Dario Manca of Rosmarino chats creative cooking, his culinary career and contemporary Italian cuisine

Dario Manca of Rosmarino chats creative cooking, his culinary career and contemporary Italian cuisine

Before he was helming the kitchen at Fortitude Valley’s beloved Rosmarino, Dario Manca was rubbing shoulders with some of the industry’s elite. From working under Gordon Ramsey to three Michelin Star chef Heinz Beck, Dario’s career has seen many highlights, but none top his more recent culinary pursuits. We chatted to Dario about his career from making pizzas at 13 to his punchy and fun approach to Rosmarino’s mouth-watering menu and everything in between.

We’d love to start by digging into your love for cooking! Where would you say your passion for food first came from?
I always have been into food, even though my family don’t come from the industry. I loved cooking with my nonna, during Sunday feasts and family reunions. I started when I was 13 in a small takeaway pizza shop, but I knew I wanted to become a chef since I was seven (basically for as long as I can remember). 

Who were some of your biggest mentors when starting your culinary career? How did they shape how you approached the art of cooking?
I had the chance to work alongside great Italian and international chef, Antonino Cannavacciuolo, two Michelin Star chef Corrado Fasolato in Venice, three Michelin Star chef Heinz Beck in Rome and London, and many others around the world. I had the amazing opportunity to work with Gordon Ramsay in his first Italian restaurant in Tuscany, where I spent more than five years working, living and embracing the beauty of the area, as well as the award-winning restaurant Pilu at Freshwater. Giovanni Pilu will always remain a true mentor to me, who helped me bloom into the chef and man I am today. 

What would you say is the biggest joy in working in a kitchen environment?
We are chefs, we enjoy the challenge, laugh often and even enjoy the burns and cuts. I love the feeling of the pressure, the infinite list of prep, the pace of the service, the art of plating and finally, the climax of tasting something really good created by yourself or someone from your team. Most importantly I enjoy the team and the family-like atmosphere we have. 

Many chefs develop their own ethos when it comes to cooking. Do you have any personal philosophies that you live by as far as food is concerned?
I believe in dreams, it often happens that I wake up with a new dish idea or a new technique I would like to introduce. It’s an amazing feeling.

Tell us about the current menu you’ve created at Rosmarinio. Was there an initial idea, guiding theme, or creative urge that informed how the offering took shape?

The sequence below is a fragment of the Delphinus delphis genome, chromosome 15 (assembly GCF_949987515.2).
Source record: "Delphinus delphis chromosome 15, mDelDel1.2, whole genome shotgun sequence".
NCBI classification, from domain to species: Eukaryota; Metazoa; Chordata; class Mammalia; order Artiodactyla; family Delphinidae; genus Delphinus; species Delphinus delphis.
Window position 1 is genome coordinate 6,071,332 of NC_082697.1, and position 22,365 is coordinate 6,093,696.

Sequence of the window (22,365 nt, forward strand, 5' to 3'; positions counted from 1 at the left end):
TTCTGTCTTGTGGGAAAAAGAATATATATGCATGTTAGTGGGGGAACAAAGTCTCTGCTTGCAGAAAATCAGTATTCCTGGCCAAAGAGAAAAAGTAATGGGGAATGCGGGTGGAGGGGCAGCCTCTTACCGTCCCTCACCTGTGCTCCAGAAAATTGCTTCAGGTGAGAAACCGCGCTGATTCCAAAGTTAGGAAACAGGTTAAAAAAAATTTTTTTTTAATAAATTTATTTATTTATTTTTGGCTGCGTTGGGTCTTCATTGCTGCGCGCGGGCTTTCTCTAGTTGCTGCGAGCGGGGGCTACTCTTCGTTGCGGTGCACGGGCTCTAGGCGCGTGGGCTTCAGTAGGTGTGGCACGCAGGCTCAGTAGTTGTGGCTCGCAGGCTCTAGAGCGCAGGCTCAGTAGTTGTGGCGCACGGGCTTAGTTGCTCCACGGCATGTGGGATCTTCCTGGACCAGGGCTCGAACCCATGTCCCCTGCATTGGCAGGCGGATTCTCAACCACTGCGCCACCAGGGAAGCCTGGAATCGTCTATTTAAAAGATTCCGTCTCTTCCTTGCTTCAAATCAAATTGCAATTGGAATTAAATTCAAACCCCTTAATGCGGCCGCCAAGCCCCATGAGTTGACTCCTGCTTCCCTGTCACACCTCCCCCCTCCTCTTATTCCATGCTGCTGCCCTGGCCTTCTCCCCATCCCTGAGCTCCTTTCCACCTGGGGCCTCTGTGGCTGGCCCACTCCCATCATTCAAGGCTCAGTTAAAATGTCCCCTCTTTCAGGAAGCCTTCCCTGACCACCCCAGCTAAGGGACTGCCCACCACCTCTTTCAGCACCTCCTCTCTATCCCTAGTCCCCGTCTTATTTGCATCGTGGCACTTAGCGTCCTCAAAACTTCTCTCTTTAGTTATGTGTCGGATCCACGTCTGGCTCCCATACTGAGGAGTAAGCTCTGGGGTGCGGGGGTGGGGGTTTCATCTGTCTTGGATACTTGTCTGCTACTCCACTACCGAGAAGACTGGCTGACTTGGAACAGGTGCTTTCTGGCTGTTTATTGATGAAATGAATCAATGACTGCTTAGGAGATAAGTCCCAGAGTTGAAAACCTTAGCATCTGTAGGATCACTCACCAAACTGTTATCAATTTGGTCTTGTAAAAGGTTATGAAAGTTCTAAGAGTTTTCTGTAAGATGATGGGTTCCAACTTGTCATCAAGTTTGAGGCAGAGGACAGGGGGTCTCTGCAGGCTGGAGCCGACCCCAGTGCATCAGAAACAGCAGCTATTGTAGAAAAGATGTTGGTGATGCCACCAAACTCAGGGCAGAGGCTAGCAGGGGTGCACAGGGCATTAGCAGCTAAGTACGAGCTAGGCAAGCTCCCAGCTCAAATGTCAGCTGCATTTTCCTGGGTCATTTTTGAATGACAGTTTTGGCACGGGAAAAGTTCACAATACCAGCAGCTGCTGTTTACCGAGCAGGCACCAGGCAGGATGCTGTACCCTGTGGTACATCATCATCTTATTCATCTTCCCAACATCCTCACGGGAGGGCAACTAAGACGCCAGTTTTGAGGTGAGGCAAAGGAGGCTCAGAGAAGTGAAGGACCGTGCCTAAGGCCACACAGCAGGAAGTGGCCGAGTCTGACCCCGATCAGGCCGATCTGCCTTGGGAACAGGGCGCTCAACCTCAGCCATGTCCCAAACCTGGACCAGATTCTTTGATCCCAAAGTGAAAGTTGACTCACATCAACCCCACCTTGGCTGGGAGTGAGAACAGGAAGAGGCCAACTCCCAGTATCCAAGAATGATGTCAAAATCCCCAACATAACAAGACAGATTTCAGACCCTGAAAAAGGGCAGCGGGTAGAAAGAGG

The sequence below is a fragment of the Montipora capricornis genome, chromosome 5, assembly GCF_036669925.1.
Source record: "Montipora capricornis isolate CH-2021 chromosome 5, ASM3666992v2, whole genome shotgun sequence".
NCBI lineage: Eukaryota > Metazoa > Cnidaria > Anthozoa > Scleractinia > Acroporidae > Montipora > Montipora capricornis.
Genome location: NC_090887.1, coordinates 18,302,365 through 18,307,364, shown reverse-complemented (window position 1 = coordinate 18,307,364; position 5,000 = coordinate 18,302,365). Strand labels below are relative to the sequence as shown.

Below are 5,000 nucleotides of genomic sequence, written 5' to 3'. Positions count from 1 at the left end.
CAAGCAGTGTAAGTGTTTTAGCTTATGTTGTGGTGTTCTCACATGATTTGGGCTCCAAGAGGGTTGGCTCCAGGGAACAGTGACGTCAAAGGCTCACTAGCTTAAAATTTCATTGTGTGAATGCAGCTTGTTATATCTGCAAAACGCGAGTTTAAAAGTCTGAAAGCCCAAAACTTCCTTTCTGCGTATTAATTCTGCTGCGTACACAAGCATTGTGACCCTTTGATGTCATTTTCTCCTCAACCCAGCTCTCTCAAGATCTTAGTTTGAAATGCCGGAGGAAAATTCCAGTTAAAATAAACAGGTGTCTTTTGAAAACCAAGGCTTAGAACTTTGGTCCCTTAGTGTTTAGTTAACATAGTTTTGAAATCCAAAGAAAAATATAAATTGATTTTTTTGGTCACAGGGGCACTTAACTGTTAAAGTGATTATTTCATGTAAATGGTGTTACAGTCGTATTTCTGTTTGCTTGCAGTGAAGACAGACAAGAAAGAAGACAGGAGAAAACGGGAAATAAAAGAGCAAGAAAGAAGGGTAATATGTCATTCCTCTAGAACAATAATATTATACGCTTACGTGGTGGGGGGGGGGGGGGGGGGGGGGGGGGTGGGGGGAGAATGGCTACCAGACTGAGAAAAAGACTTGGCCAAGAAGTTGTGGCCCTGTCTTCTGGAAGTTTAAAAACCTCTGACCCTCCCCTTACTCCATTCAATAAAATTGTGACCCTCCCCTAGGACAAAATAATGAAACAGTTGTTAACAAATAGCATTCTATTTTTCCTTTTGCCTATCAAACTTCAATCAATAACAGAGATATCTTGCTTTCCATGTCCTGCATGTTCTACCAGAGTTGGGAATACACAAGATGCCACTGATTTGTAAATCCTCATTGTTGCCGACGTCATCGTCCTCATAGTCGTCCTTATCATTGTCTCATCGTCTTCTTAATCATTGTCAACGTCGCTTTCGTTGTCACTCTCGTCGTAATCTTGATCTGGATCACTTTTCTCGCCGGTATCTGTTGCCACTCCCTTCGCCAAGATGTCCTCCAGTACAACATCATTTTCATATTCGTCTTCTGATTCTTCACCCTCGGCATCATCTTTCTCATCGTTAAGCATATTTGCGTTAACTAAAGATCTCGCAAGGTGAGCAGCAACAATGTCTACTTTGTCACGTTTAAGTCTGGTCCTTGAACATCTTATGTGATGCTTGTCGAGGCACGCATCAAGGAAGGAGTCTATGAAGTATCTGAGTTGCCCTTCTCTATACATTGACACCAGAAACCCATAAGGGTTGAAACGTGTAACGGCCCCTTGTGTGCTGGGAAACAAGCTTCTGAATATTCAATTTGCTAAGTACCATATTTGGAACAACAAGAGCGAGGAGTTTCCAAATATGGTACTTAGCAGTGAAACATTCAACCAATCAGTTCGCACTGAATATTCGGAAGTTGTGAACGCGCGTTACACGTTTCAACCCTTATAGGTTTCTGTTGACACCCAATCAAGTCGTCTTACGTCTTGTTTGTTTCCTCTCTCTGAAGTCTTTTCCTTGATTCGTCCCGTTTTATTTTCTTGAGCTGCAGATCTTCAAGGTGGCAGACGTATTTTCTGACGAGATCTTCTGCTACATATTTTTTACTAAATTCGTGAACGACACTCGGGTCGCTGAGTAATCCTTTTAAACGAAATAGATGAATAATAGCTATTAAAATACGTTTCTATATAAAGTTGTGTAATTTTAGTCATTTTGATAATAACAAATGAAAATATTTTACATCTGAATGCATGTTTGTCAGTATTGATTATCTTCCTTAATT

Most definitely a creative urge, I stated to the owners at the very beginning of this adventure that if they really wanted me as their food director I had to be me, and they accepted. For me contemporary Italian cuisine is just like an addition, the way of twisting the traditional recipes is basically unlimited. Keeping the ingredients simple but experimenting with textures and colours, adding a fusion ingredients or creating a dessert out of a classic pasta recipe.

What are some dishes or recipes on the Rosmarino menu that you’re really proud to have developed?
There is so much. Our caprese is very interesting, it offers a great connection between the strawberries and tomatoes, the culurgiones are without a doubt the best culurgiones in town, with a great twist from Northern Italy using chestnuts and truffle. Our wagyu coated, aged and cured in white chocolate offers an unbelievable balance of sweet and salty, plus my macinamisu, dry-aged duck breast, and many more are a must-try.

Rosmarino has been open for almost two years now – what do you think has been key to its success so far?
It’s a great synergy of amazing, elaborate food, unique in its style, combined with very fine service and a beautiful atmosphere. The building itself also adds to the overall experience, which is truly remarkable.

Brisbane’s culinary scene is thriving these days! What other local eateries and bars do you recommend for:
A cheap and cheerful feed? Happy Boy
A celebratory feast? SK Steak & Oyster, Bianca and Greca
Innovative eats? Restaurant Dan Arnold, Exhibition Restaurant and GOMA Restaurant
A good drink? Savile Row 

When cooking at home, what are some recipes that you tend to gravitate towards when cooking for just yourself, or impressing a loved one or a group of friends?
Usually a good carbonara, risotto or steak. For a special occasion I might come up with an intimate five- to seven-course degustation. 

What would you say are three essential pantry items one should always have on hand?
Flour, tinned tuna and truffle oil.

Finally, beyond the realm of cooking, what are some other passions or hobbies that keep you creatively and personally fulfilled?
I enjoy training very much even though it can be quite difficult for this industry. I enjoy reading about business literacy and personal development, but more recently I’ve been  enjoying painting and hiking. 

The Stumble Guide is our comprehensive Brisbane dining guide with more than 2400 places to eat, drink, shop and play.


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